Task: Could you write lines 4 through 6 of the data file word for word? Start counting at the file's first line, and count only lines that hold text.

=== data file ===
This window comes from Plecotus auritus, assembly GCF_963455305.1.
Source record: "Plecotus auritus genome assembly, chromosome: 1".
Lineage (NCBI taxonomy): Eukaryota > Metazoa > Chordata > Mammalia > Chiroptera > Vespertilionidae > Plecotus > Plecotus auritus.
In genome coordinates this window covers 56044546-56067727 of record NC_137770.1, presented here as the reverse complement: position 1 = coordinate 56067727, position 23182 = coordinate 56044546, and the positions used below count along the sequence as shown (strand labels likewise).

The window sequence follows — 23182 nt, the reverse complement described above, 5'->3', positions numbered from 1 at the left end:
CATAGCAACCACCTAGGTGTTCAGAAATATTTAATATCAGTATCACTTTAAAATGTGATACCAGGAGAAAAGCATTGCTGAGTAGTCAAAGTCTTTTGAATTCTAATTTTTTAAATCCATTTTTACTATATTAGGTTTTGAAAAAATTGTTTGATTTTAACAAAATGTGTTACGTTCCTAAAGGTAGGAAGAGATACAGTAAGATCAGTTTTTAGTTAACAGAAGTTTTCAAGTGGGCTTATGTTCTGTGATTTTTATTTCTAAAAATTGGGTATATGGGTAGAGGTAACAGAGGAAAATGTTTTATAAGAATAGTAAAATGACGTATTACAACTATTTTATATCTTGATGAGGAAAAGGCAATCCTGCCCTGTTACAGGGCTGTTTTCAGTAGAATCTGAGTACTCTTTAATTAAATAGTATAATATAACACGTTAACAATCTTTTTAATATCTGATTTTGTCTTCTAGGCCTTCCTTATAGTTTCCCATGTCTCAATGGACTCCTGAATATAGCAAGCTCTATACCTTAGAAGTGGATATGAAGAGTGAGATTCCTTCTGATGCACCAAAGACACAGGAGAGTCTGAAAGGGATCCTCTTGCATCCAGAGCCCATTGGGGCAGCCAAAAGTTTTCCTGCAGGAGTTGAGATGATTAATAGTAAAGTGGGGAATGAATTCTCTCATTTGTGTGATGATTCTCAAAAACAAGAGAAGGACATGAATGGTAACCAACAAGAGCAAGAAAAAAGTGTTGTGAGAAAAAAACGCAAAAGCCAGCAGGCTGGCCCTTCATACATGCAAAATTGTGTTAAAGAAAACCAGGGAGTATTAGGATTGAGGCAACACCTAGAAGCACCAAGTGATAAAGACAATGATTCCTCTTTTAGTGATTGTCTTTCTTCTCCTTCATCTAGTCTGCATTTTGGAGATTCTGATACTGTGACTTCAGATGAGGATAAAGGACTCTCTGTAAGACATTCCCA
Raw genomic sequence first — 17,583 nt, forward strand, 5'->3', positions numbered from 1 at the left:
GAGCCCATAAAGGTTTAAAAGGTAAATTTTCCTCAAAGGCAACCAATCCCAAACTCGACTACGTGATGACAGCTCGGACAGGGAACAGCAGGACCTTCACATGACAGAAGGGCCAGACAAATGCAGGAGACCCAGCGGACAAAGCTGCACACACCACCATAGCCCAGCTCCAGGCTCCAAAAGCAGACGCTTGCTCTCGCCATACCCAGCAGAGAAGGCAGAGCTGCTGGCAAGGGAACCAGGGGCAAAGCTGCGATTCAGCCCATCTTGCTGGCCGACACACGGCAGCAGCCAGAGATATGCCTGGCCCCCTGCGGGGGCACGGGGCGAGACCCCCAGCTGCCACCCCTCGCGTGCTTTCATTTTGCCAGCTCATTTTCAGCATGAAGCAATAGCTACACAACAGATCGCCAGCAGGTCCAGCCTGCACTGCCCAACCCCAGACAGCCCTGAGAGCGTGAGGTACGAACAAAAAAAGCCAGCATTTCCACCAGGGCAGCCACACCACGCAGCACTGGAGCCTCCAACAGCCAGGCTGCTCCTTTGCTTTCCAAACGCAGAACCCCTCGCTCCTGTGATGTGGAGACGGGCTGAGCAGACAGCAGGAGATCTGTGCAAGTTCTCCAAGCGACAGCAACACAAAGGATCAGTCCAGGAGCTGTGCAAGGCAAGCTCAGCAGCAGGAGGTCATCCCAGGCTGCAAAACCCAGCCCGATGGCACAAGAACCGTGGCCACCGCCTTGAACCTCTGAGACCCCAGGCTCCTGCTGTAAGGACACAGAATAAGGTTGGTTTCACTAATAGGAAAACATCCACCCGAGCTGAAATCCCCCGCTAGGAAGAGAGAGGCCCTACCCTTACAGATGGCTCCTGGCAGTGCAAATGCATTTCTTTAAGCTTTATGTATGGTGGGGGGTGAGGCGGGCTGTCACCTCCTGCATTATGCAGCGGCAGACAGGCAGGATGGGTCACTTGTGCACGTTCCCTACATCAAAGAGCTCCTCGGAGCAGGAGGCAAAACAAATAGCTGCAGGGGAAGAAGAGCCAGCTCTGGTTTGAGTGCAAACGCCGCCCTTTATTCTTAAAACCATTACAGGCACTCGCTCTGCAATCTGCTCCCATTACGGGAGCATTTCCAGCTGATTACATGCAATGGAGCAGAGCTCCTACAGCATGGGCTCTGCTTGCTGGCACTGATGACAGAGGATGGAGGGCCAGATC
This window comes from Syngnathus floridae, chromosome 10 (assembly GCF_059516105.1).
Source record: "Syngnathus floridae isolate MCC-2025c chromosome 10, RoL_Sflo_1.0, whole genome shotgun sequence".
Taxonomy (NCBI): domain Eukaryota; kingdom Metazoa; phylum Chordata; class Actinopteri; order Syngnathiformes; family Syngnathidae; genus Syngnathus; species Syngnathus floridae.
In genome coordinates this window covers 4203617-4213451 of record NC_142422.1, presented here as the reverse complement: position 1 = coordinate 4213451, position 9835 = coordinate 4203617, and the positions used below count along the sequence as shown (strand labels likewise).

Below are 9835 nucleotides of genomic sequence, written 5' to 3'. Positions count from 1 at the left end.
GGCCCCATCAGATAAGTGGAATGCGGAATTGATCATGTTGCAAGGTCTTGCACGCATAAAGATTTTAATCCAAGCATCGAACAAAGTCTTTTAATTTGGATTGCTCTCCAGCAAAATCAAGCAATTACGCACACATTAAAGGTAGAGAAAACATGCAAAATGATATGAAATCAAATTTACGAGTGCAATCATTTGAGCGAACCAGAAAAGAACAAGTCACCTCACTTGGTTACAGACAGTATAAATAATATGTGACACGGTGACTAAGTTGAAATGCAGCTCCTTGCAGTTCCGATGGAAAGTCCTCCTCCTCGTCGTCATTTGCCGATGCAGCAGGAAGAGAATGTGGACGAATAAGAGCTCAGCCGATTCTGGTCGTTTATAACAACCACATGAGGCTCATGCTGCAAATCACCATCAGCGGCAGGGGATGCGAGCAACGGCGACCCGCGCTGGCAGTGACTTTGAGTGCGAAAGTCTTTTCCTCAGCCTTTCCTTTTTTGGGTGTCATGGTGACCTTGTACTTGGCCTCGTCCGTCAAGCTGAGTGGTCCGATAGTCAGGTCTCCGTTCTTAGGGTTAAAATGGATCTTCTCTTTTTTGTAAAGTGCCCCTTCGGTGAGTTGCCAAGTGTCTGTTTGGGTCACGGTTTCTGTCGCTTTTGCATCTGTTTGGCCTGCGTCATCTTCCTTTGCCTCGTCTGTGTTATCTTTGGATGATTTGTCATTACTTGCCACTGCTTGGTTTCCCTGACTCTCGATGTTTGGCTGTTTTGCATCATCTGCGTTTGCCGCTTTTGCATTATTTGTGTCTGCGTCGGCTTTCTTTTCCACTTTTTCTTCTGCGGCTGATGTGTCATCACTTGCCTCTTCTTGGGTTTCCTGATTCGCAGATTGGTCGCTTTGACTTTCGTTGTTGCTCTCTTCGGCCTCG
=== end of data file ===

In genome coordinates this window covers 56044546-56067727 of record NC_137770.1, presented here as the reverse complement: position 1 = coordinate 56067727, position 23182 = coordinate 56044546, and the positions used below count along the sequence as shown (strand labels likewise).

The window sequence follows — 23182 nt, the reverse complement described above, 5'->3', positions numbered from 1 at the left end:
CATAGCAACCACCTAGGTGTTCAGAAATATTTAATATCAGTATCACTTTAAAATGTGATACCAGGAGAAAAGCATTGCTGAGTAGTCAAAGTCTTTTGAATTCTAATTTTTTAAATCCATTTTTACTATATTAGGTTTTGAAAAAATTGTTTGATTTTAACAAAATGTGTTACGTTCCTAAAGGTAGGAAGAGATACAGTAAGATCAGTTTTTAGTTAACAGAAGTTTTCAAGTGGGCTTATGTTCTGTGATTTTTATTTCTAAAAATTGGGTATATGGGTAGAGGTAACAGAGGAAAATGTTTTATAAGAATAGTAAAATGACGTATTACAACTATTTTATATCTTGATGAGGAAAAGGCAATCCTGCCCTGTTACAGGGCTGTTTTCAGTAGAATCTGAGTACTCTTTAATTAAATAGTATAATATAACACGTTAACAATCTTTTTAATATCTGATTTTGTCTTCTAGGCCTTCCTTATAGTTTCCCATGTCTCAATGGACTCCTGAATATAGCAAGCTCTATACCTTAGAAGTGGATATGAAGAGTGAGATTCCTTCTGATGCACCAAAGACACAGGAGAGTCTGAAAGGGATCCTCTTGCATCCAGAGCCCATTGGGGCAGCCAAAAGTTTTCCTGCAGGAGTTGAGATGATTAATAGTAAAGTGGGGAATGAATTCTCTCATTTGTGTGATGATTCTCAAAAACAAGAGAAGGACATGAATGGTAACCAACAAGAGCAAGAAAAAAGTGTTGTGAGAAAAAAACGCAAAAGCCAGCAGGCTGGCCCTTCATACATGCAAAATTGTGTTAAAGAAAACCAGGGAGTATTAGGATTGAGGCAACACCTAGAAGCACCAAGTGATAAAGACAATGATTCCTCTTTTAGTGATTGTCTTTCTTCTCCTTCATCTAGTCTGCATTTTGGAGATTCTGATACTGTGACTTCAGATGAGGATAAAGGACTCTCTGTAAGACATTCCCA